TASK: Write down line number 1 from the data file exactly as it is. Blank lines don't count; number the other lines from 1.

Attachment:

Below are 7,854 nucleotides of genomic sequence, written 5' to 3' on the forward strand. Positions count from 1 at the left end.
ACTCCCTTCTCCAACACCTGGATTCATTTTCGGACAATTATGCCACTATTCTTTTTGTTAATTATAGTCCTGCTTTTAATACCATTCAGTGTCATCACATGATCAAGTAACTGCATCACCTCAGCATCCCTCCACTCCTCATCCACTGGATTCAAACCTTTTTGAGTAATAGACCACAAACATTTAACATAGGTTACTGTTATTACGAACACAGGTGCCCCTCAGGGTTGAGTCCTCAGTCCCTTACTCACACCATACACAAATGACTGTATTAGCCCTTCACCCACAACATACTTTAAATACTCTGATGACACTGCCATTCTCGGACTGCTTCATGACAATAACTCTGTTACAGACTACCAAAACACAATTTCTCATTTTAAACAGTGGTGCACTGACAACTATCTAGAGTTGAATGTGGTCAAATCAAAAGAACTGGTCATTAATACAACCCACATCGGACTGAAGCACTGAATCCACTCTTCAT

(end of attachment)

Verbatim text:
Below are 7,854 nucleotides of genomic sequence, written 5' to 3' on the forward strand. Positions count from 1 at the left end.